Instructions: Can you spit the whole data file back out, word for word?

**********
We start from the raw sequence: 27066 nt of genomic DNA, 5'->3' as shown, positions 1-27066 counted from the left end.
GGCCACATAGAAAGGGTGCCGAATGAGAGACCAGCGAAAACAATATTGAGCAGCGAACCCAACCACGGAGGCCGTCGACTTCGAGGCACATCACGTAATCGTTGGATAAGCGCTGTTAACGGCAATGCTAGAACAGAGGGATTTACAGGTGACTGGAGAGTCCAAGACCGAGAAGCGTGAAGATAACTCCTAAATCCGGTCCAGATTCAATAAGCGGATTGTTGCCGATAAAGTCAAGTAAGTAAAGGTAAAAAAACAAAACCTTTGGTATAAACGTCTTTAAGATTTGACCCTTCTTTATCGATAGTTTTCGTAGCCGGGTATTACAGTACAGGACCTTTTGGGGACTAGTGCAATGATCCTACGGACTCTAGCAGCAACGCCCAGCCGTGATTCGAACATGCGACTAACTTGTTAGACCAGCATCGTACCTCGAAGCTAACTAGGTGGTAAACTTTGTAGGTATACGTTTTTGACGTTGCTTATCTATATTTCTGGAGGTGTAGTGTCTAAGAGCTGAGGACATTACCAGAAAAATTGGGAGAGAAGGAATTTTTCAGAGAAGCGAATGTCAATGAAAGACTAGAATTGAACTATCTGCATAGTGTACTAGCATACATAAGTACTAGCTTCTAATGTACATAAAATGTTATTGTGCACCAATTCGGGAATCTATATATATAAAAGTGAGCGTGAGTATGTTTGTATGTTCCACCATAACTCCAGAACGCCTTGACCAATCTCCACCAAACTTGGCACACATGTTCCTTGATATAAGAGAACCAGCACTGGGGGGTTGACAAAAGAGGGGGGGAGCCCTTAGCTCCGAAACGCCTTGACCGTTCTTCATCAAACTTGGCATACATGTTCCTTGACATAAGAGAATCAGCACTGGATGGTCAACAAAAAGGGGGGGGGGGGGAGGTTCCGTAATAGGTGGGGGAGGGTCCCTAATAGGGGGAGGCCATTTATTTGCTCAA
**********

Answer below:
We start from the raw sequence: 27066 nt of genomic DNA, 5'->3' as shown, positions 1-27066 counted from the left end.
GGCCACATAGAAAGGGTGCCGAATGAGAGACCAGCGAAAACAATATTGAGCAGCGAACCCAACCACGGAGGCCGTCGACTTCGAGGCACATCACGTAATCGTTGGATAAGCGCTGTTAACGGCAATGCTAGAACAGAGGGATTTACAGGTGACTGGAGAGTCCAAGACCGAGAAGCGTGAAGATAACTCCTAAATCCGGTCCAGATTCAATAAGCGGATTGTTGCCGATAAAGTCAAGTAAGTAAAGGTAAAAAAACAAAACCTTTGGTATAAACGTCTTTAAGATTTGACCCTTCTTTATCGATAGTTTTCGTAGCCGGGTATTACAGTACAGGACCTTTTGGGGACTAGTGCAATGATCCTACGGACTCTAGCAGCAACGCCCAGCCGTGATTCGAACATGCGACTAACTTGTTAGACCAGCATCGTACCTCGAAGCTAACTAGGTGGTAAACTTTGTAGGTATACGTTTTTGACGTTGCTTATCTATATTTCTGGAGGTGTAGTGTCTAAGAGCTGAGGACATTACCAGAAAAATTGGGAGAGAAGGAATTTTTCAGAGAAGCGAATGTCAATGAAAGACTAGAATTGAACTATCTGCATAGTGTACTAGCATACATAAGTACTAGCTTCTAATGTACATAAAATGTTATTGTGCACCAATTCGGGAATCTATATATATAAAAGTGAGCGTGAGTATGTTTGTATGTTCCACCATAACTCCAGAACGCCTTGACCAATCTCCACCAAACTTGGCACACATGTTCCTTGATATAAGAGAACCAGCACTGGGGGGTTGACAAAAGAGGGGGGGAGCCCTTAGCTCCGAAACGCCTTGACCGTTCTTCATCAAACTTGGCATACATGTTCCTTGACATAAGAGAATCAGCACTGGATGGTCAACAAAAAGGGGGGGGGGGGGAGGTTCCGTAATAGGTGGGGGAGGGTCCCTAATAGGGGGAGGCCATTTATTTGCTCAA